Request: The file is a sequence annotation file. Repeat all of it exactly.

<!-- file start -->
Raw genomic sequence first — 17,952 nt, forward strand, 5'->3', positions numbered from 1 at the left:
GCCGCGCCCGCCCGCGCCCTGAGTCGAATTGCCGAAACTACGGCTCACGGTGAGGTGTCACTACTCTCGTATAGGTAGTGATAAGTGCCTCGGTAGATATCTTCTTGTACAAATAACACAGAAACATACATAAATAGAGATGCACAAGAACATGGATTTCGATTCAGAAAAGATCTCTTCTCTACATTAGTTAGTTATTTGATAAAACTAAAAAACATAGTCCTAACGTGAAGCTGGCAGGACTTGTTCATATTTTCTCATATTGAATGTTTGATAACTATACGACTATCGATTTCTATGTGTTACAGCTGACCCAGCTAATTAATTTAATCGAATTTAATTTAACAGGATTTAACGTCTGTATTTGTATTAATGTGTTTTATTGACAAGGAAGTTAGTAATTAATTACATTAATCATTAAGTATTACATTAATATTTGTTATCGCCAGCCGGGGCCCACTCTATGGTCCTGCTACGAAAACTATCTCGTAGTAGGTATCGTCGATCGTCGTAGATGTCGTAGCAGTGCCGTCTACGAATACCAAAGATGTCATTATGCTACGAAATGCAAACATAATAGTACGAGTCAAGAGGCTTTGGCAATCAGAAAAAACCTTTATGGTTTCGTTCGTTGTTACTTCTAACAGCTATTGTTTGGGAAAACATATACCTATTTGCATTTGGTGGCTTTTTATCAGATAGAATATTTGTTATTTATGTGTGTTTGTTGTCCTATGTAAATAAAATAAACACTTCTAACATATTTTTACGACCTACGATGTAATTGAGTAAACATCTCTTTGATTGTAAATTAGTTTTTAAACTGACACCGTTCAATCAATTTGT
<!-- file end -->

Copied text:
Raw genomic sequence first — 17,952 nt, forward strand, 5'->3', positions numbered from 1 at the left:
GCCGCGCCCGCCCGCGCCCTGAGTCGAATTGCCGAAACTACGGCTCACGGTGAGGTGTCACTACTCTCGTATAGGTAGTGATAAGTGCCTCGGTAGATATCTTCTTGTACAAATAACACAGAAACATACATAAATAGAGATGCACAAGAACATGGATTTCGATTCAGAAAAGATCTCTTCTCTACATTAGTTAGTTATTTGATAAAACTAAAAAACATAGTCCTAACGTGAAGCTGGCAGGACTTGTTCATATTTTCTCATATTGAATGTTTGATAACTATACGACTATCGATTTCTATGTGTTACAGCTGACCCAGCTAATTAATTTAATCGAATTTAATTTAACAGGATTTAACGTCTGTATTTGTATTAATGTGTTTTATTGACAAGGAAGTTAGTAATTAATTACATTAATCATTAAGTATTACATTAATATTTGTTATCGCCAGCCGGGGCCCACTCTATGGTCCTGCTACGAAAACTATCTCGTAGTAGGTATCGTCGATCGTCGTAGATGTCGTAGCAGTGCCGTCTACGAATACCAAAGATGTCATTATGCTACGAAATGCAAACATAATAGTACGAGTCAAGAGGCTTTGGCAATCAGAAAAAACCTTTATGGTTTCGTTCGTTGTTACTTCTAACAGCTATTGTTTGGGAAAACATATACCTATTTGCATTTGGTGGCTTTTTATCAGATAGAATATTTGTTATTTATGTGTGTTTGTTGTCCTATGTAAATAAAATAAACACTTCTAACATATTTTTACGACCTACGATGTAATTGAGTAAACATCTCTTTGATTGTAAATTAGTTTTTAAACTGACACCGTTCAATCAATTTGT